WalMart’s been outed in as many business journals as liberal left blogs for suppressing local wages through threats to either not build its big box stores in certain cities or to pull out if it’s required to up the amount it pays its workers. While the problem is certainly not WalMart’s to shoulder alone, the sheer volume of sales that WalMart sees each year make it the most visible target for protests. Apparently, WalMart is the country’s largest retail employer “with 1.4 million employees in the US – roughly 10% of the American retail workforce.”[iii] But there is another popularly circulated statistic that is less flattering. “WalMart has become the number one driver behind the growing use of food stamps in the United States with as many as 80% of workers in WalMart stores using food stamps.”[iv] It is argued that this is largely because WalMart’s employees have to purchase food, medical insurance and other benefits at a rate that is not attainable at their present salary.
If we are to be people who call for justice against those institutions that are on a seemingly insatiable quest for “more”, who put additional profits before the welfare of even their own employees, we have to be people who are a living demonstration of what it means to live abundantly, beginning with our personal lives.
They say that “God’s abundance transcends the market economy”[v] and so shall the people of God. During this Stewardship season, we are invited to reconsider our place as consumers of God’s abundance. We are invited instead to see ourselves as the stewards – the disseminators of God’s goodness in this world until the next. We are invited to work for the people who have their voice drowned out and fight for the cause of those who are desperately in need of daily bread. We are invited to follow the model of Christ who took what was available, gave thanks to God, and gave all that he had knowing that there would be some to spare when we trust in the abundance of God.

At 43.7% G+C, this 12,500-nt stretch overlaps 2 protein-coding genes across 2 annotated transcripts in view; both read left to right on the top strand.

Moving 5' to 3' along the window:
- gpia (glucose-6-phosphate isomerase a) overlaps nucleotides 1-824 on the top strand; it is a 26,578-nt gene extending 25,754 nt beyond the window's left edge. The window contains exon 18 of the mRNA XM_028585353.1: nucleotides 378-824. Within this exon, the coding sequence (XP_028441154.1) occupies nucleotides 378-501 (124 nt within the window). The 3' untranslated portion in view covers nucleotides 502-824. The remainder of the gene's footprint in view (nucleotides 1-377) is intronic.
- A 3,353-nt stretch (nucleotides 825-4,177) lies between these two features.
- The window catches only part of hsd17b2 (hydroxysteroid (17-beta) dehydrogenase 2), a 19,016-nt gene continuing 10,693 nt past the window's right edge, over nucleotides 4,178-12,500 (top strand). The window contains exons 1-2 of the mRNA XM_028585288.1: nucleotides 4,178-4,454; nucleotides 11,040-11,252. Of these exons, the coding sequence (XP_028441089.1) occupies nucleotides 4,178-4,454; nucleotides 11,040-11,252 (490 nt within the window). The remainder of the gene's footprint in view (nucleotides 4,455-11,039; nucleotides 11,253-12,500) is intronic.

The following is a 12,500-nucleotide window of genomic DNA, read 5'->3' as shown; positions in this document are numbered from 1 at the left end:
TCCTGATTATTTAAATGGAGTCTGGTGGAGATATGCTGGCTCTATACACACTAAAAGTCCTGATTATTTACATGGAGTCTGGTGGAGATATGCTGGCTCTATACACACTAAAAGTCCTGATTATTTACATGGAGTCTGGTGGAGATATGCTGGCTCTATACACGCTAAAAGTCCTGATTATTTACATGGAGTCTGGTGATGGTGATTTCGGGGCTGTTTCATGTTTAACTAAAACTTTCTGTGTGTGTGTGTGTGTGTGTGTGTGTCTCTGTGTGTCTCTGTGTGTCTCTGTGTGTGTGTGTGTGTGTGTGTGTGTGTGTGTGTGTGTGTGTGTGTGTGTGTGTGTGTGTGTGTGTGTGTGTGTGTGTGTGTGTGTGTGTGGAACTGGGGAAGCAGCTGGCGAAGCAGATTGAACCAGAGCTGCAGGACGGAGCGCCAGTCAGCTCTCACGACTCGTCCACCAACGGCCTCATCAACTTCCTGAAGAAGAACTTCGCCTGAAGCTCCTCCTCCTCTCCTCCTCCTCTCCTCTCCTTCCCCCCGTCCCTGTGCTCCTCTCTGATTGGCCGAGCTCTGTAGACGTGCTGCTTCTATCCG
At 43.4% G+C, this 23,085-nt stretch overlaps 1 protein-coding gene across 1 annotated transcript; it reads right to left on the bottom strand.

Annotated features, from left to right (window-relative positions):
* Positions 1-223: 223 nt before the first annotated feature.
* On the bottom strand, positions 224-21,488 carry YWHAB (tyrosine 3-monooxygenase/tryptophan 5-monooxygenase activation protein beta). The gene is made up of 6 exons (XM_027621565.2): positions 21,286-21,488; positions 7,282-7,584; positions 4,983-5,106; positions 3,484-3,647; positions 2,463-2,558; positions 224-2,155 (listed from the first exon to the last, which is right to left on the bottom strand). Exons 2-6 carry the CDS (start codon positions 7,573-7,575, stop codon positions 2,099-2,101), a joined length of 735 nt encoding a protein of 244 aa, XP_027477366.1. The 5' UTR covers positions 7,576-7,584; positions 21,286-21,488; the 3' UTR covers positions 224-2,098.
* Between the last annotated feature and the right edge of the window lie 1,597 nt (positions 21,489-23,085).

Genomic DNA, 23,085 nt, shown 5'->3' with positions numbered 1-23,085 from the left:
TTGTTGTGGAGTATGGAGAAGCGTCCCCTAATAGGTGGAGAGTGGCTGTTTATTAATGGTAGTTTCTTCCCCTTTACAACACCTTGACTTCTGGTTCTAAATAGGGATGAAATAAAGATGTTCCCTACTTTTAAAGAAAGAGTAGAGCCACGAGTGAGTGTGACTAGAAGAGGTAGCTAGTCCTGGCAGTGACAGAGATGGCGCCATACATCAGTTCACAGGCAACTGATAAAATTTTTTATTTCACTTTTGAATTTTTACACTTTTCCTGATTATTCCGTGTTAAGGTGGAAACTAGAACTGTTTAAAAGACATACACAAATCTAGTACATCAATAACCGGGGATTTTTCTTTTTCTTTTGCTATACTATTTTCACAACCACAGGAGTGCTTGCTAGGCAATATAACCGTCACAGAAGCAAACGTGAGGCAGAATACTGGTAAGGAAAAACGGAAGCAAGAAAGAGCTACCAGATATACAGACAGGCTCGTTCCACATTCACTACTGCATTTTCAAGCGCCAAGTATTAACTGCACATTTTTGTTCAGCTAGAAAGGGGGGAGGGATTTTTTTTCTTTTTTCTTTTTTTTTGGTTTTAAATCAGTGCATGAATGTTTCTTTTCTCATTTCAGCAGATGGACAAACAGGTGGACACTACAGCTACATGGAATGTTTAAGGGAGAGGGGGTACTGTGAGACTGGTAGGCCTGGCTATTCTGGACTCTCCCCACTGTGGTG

One obvious way that Western helps to participate in God’s abundant generosity is through our work with Miriam’s Kitchen. While we’re delighted to share our space with the Miriam’s Kitchen staff, operations and guests, in the context of our budgeting process this stewardship season, I’ll tell you what Scott Schenkelberg, CEO of Miriam’s Kitchen told me just last week. Miriam’s contributes less than $85,000 a year to Western out of gratitude for its use of office space, the multipurpose room, our industrial kitchen and meeting rooms. This is nearly a $100,000 discount to fair market value. While we could be prioritizing a different use of our spaces that would probably enable us to close our 2014 budget deficit, Western prioritizes Miriam’s Kitchen as a mission of the church – to the tune of a $100,000 loss of income. Just so you know, Scott is aware that I am sharing that statistic with you so that you can understand more fully how your tithes and offerings are being used.
During this Stewardship season, when you are contemplating your generous response to God’s generosity that never stops, reflect on the gifts that God has given you – the gifts of your family, your health, your happiness, your home, your education, your jobs – all that God has given you. Offer a word of thanks to God who has given this all to you. Continuing to follow the example of Jesus, after you have given thanks, consider how you might distribute those gifts, knowing that you have been given those gifts to share. Maybe you will even consider a tithe – contributing 1/10 of what you have been given, offering from the top of what you have and not from what’s left over. But whatever you offer to the glory of God, offer it joyfully keeping in mind these words also from Luke’s gospel, “Give, and it will be given to you. A good measure, pressed down, shaken together, running over, will be put into your lap. For with the measure you give, will be the measured you get back. (NRSV Luke 6:38)”
Thanks be to God.
[iv] Ryan, Paddy, “Walmart: America’s real Welfare Queen” as found on DailyKos.com (M.dailykos.com/story/2012/10/10).